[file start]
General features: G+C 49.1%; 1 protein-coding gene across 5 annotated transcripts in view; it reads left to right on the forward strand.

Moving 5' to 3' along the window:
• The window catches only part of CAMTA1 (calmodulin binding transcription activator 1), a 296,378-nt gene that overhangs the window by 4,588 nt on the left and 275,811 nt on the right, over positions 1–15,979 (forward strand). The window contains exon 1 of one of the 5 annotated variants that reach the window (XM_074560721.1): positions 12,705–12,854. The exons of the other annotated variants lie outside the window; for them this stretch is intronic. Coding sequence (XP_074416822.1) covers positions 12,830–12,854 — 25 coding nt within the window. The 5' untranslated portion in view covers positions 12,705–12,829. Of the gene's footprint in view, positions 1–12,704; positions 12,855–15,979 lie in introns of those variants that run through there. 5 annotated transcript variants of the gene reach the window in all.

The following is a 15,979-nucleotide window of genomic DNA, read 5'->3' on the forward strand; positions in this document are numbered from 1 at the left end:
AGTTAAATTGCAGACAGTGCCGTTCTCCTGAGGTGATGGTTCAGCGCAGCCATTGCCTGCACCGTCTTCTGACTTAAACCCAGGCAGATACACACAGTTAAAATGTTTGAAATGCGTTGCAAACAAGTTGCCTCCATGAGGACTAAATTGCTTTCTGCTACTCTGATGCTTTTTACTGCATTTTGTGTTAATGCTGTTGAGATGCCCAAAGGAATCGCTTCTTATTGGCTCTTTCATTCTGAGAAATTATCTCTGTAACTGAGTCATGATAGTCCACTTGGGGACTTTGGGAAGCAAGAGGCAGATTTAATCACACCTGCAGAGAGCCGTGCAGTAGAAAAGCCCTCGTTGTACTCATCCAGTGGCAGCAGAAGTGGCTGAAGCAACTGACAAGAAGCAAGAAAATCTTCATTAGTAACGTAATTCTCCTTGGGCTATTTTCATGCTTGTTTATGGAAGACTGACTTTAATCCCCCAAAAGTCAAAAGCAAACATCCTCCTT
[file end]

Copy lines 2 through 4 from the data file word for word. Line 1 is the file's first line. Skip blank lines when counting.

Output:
Moving 5' to 3' along the window:
• The window catches only part of CAMTA1 (calmodulin binding transcription activator 1), a 296,378-nt gene that overhangs the window by 4,588 nt on the left and 275,811 nt on the right, over positions 1–15,979 (forward strand). The window contains exon 1 of one of the 5 annotated variants that reach the window (XM_074560721.1): positions 12,705–12,854. The exons of the other annotated variants lie outside the window; for them this stretch is intronic. Coding sequence (XP_074416822.1) covers positions 12,830–12,854 — 25 coding nt within the window. The 5' untranslated portion in view covers positions 12,705–12,829. Of the gene's footprint in view, positions 1–12,704; positions 12,855–15,979 lie in introns of those variants that run through there. 5 annotated transcript variants of the gene reach the window in all.

The following is a 15,979-nucleotide window of genomic DNA, read 5'->3' on the forward strand; positions in this document are numbered from 1 at the left end: